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The song that so perfectly epitomised the dark heart of 21st Century East Coast American organised crime, familiar to millions from the opening credits of The Sopranos, is not even American. It was written in London by an Elvis-loving Mormon from South Wales and a Glaswegian polymath. And it’s not about the American gangland. It was inspired by the true story of a British woman who killed her abusive husband… or was it?

Son of a Preacher Man

Certainly it’s true that singer and Alabama 3 co-founder Rob Spragg, aka Larry Love, has made that claim. But Alabama 3 are by nature a chaotic melange of contradiction and fantasy, playing out bombastic roles that rarely trouble reality. A couple of contrarians in Brixton, South London, who convinced the world they were Alabama rock stars, pretending to be American at the mid-Nineties height of Britpop. And they weren't even a trio.

Rob characterises himself as the "proverbial son of a preacher man" - an apt choice of phrase since it marries his life in music to his uneasy relationship with religious indoctrination. And even more so because the classic song of the same name was made famous by "blue eyed soul" star Dusty Springfield, a white British woman who went to America and became a soul sensation with her album Dusty in Memphis

Killing Me Softly: The Sara Thornton Case

When Sara Thornton woke up in Atherstone, Warwickshire, on the morning of 14th June 1989, the day she killed her husband, she didn't get herself a gun. Her life was no film noir fantasy, but her experience has historical significance far beyond the dubious inspiration for Woke Up This Morning.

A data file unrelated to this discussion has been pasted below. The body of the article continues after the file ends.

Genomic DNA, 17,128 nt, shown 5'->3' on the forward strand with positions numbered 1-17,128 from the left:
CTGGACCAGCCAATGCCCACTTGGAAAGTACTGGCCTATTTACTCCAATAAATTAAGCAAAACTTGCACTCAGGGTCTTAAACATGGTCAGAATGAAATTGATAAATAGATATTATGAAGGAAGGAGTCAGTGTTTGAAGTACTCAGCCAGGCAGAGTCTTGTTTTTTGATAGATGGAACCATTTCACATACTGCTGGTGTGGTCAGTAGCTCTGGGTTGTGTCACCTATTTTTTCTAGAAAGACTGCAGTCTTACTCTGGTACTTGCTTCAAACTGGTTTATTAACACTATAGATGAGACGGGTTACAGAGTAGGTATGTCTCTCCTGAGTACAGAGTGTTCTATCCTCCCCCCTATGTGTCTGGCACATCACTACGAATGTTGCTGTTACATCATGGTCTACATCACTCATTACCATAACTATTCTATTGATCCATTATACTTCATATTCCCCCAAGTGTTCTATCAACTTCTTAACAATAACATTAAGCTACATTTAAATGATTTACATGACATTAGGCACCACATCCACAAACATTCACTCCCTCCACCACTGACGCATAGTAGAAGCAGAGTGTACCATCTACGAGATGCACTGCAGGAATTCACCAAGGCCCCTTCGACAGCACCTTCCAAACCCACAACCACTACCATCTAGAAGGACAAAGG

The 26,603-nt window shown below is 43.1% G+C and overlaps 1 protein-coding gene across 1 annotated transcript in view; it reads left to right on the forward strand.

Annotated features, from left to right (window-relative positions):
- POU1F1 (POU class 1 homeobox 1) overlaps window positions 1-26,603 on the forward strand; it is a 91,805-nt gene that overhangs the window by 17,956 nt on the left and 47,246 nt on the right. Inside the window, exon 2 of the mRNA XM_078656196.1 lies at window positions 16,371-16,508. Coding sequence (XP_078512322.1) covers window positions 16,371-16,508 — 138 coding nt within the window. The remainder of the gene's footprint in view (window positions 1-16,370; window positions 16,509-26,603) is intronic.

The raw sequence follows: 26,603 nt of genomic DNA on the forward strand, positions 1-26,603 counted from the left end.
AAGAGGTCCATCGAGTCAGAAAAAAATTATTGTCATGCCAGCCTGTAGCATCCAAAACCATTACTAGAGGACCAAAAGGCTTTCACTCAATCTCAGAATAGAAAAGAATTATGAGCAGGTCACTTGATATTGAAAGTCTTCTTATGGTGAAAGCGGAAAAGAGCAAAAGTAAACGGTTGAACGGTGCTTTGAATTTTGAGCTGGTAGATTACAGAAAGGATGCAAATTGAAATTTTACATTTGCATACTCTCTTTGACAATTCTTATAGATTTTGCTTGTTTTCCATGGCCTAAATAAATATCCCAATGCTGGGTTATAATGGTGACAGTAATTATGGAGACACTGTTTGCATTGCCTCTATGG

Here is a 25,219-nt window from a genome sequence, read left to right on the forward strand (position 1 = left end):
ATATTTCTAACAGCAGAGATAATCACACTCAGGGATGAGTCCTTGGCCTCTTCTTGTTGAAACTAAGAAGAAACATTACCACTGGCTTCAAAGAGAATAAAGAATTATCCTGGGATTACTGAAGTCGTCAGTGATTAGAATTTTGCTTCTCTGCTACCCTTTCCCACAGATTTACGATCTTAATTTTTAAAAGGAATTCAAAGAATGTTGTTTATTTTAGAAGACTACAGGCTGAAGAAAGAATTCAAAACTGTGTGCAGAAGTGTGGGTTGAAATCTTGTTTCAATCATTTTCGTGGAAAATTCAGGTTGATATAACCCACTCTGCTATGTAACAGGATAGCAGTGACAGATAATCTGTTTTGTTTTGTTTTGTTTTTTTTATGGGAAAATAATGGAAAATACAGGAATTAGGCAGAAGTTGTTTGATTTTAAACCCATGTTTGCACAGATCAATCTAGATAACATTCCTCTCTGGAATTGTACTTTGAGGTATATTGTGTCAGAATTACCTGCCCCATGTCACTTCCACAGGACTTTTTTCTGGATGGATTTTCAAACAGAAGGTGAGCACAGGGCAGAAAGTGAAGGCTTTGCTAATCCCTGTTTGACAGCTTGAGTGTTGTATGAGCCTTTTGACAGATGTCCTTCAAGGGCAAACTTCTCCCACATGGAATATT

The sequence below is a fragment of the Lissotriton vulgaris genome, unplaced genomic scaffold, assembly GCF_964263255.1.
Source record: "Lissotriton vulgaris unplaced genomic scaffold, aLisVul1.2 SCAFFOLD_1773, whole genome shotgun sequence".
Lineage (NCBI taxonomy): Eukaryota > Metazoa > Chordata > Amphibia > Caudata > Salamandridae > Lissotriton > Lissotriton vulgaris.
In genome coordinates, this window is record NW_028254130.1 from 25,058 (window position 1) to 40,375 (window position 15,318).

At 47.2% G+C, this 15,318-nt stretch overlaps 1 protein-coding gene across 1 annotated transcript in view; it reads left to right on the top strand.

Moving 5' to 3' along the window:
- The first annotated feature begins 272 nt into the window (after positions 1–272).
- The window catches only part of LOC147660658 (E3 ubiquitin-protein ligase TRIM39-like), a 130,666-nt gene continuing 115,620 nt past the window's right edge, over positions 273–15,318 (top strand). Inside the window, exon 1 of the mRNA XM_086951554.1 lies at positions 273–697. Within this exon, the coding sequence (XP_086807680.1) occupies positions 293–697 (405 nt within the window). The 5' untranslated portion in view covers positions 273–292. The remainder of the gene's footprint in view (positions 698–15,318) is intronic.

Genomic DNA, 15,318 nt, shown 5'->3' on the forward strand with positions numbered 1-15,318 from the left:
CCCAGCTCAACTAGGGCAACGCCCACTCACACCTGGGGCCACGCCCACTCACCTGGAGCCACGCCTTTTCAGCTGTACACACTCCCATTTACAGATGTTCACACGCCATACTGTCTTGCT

In the 1996 BBC TV dramatisation of her story, Killing Me Softly, we see Sara calmly, in a trance-like state, plunge a carving knife into the stomach of her sleeping husband, Malcolm, before going dazedly about her household chores. In the preceding two years, Malcolm Thornton, an alcoholic former police officer, had made her life a misery, physically and mentally abusing Sara and eventually threatening to murder her and her daughter while they slept.

In 1990, she was sentenced to life in prison for her husband's murder, but a landmark retrial in 1995 reduced the verdict to manslaughter on the grounds that she had been suffering from a severe personality disorder known as "dissociation". She was freed on the understanding that she had already served five-and-a-half years for the original conviction. The case did not set a precedent for victims of domestic abuse driven to extremes to defend their own lives, but it was a major milestone.

Sara Thornton had asked for help from both her doctor and the police before she took her husband's life, but found little or no support from the law. Since then, there have been small improvements for women in her situation. In the year she was set free, the Family Law Act in the UK made it possible for people suffering domestic abuse to apply for injunctions against a violent partner; and in 2014 the Domestic Violence Disclosure Scheme made it possible for an individual to apply for police checks to learn whether or not a person has a history of violence against women. In Scotland, a 2018 law, the Domestic Abuse Act, has made psychological domestic abuse and controlling behaviour a crime and in January 2019, the British government unveiled its draft Domestic Abuse Bill to do the same.